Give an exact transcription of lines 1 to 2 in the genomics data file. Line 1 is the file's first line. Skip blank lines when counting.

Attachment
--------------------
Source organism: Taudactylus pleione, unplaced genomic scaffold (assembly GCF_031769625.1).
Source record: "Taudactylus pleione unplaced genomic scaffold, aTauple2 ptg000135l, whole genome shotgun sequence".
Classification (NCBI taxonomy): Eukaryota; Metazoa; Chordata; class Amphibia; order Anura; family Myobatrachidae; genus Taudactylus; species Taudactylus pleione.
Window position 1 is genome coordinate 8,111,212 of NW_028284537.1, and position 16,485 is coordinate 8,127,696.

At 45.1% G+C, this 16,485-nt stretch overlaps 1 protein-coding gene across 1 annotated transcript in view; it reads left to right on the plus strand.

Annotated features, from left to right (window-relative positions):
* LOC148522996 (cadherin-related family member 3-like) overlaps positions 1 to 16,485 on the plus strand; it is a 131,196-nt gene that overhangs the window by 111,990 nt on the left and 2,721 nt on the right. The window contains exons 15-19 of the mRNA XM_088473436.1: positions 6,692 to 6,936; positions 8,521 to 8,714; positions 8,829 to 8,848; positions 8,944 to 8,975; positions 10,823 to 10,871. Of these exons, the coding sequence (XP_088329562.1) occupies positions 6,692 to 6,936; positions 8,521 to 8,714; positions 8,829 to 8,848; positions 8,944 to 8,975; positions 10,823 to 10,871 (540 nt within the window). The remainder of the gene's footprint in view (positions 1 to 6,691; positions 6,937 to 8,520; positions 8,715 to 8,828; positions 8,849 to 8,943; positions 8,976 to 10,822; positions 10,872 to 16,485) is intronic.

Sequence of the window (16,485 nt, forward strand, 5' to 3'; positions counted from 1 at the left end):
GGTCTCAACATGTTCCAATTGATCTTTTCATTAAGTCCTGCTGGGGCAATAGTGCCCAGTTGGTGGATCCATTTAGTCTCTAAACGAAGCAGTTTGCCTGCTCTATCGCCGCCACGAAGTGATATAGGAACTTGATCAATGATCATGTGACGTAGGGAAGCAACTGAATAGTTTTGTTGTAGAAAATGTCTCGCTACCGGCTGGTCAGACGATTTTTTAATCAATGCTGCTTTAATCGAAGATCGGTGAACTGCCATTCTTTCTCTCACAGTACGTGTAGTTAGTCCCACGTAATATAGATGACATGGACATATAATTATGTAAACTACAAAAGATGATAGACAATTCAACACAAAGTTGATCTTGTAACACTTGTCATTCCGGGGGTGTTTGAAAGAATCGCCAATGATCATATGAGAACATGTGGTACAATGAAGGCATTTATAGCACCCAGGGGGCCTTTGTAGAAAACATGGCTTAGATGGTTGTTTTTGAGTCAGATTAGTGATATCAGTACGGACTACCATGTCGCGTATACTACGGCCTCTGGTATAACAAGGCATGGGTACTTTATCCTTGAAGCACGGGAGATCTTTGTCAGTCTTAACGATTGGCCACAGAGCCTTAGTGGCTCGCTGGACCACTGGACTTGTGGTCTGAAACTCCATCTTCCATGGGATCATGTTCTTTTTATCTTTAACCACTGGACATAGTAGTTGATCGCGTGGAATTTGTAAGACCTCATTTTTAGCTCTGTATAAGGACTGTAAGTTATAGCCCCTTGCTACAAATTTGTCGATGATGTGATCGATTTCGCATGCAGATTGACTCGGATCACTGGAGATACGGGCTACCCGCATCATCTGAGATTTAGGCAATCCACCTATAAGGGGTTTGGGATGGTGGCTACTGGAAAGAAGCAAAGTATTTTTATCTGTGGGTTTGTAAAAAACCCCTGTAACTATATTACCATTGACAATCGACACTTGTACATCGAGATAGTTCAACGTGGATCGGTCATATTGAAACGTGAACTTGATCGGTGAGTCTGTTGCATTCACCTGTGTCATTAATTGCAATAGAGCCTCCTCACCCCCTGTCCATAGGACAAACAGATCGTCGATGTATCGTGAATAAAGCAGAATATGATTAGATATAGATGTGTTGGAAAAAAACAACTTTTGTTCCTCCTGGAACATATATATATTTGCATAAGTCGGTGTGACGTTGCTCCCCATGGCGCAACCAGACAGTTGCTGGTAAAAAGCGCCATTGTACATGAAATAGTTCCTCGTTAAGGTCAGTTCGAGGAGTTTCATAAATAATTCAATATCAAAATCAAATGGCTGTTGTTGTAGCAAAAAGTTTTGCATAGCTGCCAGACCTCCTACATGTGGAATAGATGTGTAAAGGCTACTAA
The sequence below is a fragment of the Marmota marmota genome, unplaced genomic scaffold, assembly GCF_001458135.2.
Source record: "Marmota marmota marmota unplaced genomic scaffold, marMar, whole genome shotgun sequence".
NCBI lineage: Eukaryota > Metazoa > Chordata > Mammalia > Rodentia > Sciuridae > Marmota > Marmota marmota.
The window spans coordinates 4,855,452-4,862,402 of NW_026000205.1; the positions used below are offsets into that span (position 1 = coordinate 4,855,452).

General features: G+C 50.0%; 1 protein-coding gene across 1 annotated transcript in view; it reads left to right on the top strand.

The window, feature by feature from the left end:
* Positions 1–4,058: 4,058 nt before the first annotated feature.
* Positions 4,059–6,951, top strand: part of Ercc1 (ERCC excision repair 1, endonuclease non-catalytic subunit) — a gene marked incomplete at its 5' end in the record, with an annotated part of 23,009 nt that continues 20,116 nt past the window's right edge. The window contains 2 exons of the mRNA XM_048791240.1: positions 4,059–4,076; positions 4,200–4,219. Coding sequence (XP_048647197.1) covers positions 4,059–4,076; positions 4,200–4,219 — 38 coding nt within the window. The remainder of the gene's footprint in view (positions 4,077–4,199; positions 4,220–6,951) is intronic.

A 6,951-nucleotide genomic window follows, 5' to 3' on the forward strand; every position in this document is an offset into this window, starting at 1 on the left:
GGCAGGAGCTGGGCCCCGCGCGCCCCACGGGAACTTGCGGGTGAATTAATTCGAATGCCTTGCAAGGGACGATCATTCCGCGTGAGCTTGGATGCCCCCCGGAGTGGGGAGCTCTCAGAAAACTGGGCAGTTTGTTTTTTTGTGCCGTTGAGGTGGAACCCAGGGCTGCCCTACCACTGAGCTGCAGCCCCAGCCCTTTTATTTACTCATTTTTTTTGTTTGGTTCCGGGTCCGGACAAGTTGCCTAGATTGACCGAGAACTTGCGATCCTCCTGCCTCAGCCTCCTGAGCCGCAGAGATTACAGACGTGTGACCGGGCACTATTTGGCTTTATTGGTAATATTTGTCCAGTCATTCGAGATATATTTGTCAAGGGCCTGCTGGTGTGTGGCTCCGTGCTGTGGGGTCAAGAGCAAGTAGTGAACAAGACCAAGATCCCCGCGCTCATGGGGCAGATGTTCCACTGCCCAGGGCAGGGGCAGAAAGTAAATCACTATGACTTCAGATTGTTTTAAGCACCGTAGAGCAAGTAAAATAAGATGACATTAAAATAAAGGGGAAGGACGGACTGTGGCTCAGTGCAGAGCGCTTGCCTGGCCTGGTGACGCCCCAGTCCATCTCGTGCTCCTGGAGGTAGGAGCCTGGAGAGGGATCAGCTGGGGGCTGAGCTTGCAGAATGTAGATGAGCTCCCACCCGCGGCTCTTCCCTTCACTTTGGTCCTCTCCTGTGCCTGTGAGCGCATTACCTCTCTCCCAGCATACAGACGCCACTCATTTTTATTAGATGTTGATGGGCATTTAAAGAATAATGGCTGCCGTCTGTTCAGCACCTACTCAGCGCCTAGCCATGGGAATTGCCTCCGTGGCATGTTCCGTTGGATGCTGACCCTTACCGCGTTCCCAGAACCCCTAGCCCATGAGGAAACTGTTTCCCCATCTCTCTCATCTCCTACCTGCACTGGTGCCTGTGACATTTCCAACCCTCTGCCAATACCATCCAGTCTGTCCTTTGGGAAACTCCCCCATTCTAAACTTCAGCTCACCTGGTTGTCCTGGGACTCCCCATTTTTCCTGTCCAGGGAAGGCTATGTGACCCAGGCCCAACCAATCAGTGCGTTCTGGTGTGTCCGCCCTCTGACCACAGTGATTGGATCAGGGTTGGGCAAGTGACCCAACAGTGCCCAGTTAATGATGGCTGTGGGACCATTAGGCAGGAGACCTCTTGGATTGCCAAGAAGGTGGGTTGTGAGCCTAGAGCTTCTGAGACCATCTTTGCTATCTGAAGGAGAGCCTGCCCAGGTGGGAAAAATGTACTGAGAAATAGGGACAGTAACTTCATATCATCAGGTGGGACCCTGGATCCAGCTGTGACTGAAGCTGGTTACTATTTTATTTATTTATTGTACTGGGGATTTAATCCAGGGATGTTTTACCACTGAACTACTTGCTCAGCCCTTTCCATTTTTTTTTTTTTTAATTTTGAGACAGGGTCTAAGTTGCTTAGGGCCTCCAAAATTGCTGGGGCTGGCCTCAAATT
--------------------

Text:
Source organism: Taudactylus pleione, unplaced genomic scaffold (assembly GCF_031769625.1).
Source record: "Taudactylus pleione unplaced genomic scaffold, aTauple2 ptg000135l, whole genome shotgun sequence".